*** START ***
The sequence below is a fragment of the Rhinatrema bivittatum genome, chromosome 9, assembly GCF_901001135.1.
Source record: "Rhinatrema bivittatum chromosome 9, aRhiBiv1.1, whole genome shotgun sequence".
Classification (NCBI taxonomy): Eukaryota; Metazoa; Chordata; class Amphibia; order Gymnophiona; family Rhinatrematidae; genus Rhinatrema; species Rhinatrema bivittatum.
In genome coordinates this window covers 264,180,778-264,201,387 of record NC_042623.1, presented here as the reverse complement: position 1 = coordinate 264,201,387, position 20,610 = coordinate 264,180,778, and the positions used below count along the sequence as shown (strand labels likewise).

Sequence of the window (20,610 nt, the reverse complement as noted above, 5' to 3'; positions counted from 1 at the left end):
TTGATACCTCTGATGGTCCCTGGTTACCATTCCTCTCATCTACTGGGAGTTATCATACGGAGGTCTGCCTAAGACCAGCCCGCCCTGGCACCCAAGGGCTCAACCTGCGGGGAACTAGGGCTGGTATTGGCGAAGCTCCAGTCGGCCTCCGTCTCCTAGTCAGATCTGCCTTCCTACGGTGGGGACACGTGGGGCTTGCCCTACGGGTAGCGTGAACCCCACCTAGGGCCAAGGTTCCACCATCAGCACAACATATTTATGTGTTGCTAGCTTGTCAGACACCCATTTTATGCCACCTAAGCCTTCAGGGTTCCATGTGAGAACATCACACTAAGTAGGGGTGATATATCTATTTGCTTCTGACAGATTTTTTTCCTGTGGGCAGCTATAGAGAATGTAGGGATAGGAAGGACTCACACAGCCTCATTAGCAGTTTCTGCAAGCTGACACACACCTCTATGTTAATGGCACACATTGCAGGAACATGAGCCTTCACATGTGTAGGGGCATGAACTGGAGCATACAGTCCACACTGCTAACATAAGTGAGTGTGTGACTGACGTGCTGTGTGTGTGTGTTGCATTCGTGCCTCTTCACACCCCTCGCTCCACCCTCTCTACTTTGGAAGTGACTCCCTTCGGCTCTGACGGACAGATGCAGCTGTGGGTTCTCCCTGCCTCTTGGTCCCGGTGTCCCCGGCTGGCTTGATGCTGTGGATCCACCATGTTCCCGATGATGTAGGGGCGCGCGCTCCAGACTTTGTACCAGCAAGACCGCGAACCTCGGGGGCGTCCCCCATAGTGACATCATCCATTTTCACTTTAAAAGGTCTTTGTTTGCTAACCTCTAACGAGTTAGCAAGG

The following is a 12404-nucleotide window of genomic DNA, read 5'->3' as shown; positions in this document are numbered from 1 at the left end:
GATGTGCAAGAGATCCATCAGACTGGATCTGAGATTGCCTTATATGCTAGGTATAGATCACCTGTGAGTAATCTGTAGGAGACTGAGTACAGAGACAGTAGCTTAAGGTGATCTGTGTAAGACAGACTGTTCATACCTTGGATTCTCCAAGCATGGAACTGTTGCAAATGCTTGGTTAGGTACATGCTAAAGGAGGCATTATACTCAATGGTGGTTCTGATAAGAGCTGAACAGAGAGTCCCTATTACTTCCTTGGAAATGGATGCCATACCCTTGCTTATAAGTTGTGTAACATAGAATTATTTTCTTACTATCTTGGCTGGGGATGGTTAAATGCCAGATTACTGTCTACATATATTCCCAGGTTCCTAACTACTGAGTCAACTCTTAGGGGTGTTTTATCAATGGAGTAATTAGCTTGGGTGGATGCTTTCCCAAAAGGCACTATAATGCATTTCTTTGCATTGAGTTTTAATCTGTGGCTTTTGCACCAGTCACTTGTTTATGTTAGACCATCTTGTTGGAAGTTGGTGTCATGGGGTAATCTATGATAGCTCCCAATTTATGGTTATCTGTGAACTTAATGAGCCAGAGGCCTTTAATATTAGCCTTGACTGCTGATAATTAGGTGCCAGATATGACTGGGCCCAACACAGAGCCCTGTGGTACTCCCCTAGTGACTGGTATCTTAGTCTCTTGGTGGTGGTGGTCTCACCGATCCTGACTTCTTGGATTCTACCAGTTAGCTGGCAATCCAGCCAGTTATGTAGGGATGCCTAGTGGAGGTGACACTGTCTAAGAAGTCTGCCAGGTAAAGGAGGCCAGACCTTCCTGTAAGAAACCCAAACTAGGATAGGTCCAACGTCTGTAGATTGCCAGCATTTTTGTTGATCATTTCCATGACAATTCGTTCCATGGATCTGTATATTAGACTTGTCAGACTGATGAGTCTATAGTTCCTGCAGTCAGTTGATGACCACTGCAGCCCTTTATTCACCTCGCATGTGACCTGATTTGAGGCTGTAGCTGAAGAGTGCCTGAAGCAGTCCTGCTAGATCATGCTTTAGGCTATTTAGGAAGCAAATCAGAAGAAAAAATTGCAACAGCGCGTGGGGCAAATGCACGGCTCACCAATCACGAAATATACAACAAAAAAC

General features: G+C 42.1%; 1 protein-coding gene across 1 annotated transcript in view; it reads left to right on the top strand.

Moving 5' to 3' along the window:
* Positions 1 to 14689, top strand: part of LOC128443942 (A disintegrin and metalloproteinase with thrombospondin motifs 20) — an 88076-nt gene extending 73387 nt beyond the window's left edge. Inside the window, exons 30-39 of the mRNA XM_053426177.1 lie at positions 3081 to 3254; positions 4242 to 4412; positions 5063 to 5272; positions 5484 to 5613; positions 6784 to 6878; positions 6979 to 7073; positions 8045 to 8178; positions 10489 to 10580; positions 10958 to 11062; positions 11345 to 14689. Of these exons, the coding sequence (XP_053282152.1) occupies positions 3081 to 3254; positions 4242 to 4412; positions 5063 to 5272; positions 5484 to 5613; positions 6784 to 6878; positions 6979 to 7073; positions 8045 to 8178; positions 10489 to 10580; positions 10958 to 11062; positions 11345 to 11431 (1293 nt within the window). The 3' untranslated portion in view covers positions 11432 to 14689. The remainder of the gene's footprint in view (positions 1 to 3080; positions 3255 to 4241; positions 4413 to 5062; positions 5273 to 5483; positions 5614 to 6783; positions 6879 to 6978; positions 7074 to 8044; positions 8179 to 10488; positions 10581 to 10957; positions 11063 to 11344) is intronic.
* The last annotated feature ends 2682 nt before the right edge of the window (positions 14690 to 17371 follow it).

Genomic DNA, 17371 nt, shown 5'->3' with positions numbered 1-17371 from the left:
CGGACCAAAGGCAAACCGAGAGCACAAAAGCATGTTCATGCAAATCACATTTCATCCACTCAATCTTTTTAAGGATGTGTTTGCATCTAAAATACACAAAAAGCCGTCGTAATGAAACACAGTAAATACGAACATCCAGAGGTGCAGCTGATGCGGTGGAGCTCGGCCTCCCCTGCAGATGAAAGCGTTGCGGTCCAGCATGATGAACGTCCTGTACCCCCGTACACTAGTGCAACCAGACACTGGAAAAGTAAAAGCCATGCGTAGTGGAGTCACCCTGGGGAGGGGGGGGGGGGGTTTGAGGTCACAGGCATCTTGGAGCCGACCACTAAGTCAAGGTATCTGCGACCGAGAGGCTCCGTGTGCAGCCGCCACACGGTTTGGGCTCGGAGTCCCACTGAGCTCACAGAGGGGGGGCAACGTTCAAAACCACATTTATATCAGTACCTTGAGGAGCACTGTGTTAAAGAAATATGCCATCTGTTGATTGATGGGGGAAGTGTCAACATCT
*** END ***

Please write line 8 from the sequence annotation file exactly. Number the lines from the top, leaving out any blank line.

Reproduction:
GATGTGCAAGAGATCCATCAGACTGGATCTGAGATTGCCTTATATGCTAGGTATAGATCACCTGTGAGTAATCTGTAGGAGACTGAGTACAGAGACAGTAGCTTAAGGTGATCTGTGTAAGACAGACTGTTCATACCTTGGATTCTCCAAGCATGGAACTGTTGCAAATGCTTGGTTAGGTACATGCTAAAGGAGGCATTATACTCAATGGTGGTTCTGATAAGAGCTGAACAGAGAGTCCCTATTACTTCCTTGGAAATGGATGCCATACCCTTGCTTATAAGTTGTGTAACATAGAATTATTTTCTTACTATCTTGGCTGGGGATGGTTAAATGCCAGATTACTGTCTACATATATTCCCAGGTTCCTAACTACTGAGTCAACTCTTAGGGGTGTTTTATCAATGGAGTAATTAGCTTGGGTGGATGCTTTCCCAAAAGGCACTATAATGCATTTCTTTGCATTGAGTTTTAATCTGTGGCTTTTGCACCAGTCACTTGTTTATGTTAGACCATCTTGTTGGAAGTTGGTGTCATGGGGTAATCTATGATAGCTCCCAATTTATGGTTATCTGTGAACTTAATGAGCCAGAGGCCTTTAATATTAGCCTTGACTGCTGATAATTAGGTGCCAGATATGACTGGGCCCAACACAGAGCCCTGTGGTACTCCCCTAGTGACTGGTATCTTAGTCTCTTGGTGGTGGTGGTCTCACCGATCCTGACTTCTTGGATTCTACCAGTTAGCTGGCAATCCAGCCAGTTATGTAGGGATGCCTAGTGGAGGTGACACTGTCTAAGAAGTCTGCCAGGTAAAGGAGGCCAGACCTTCCTGTAAGAAACCCAAACTAGGATAGGTCCAACGTCTGTAGATTGCCAGCATTTTTGTTGATCATTTCCATGACAATTCGTTCCATGGATCTGTATATTAGACTTGTCAGACTGATGAGTCTATAGTTCCTGCAGTCAGTTGATGACCACTGCAGCCCTTTATTCACCTCGCATGTGACCTGATTTGAGGCTGTAGCTGAAGAGTGCCTGAAGCAGTCCTGCTAGATCATGCTTTAGGCTATTTAGGAAGCAAATCAGAAGAAAAAATTGCAACAGCGCGTGGGGCAAATGCACGGCTCACCAATCACGAAATATACAACAAAAAAC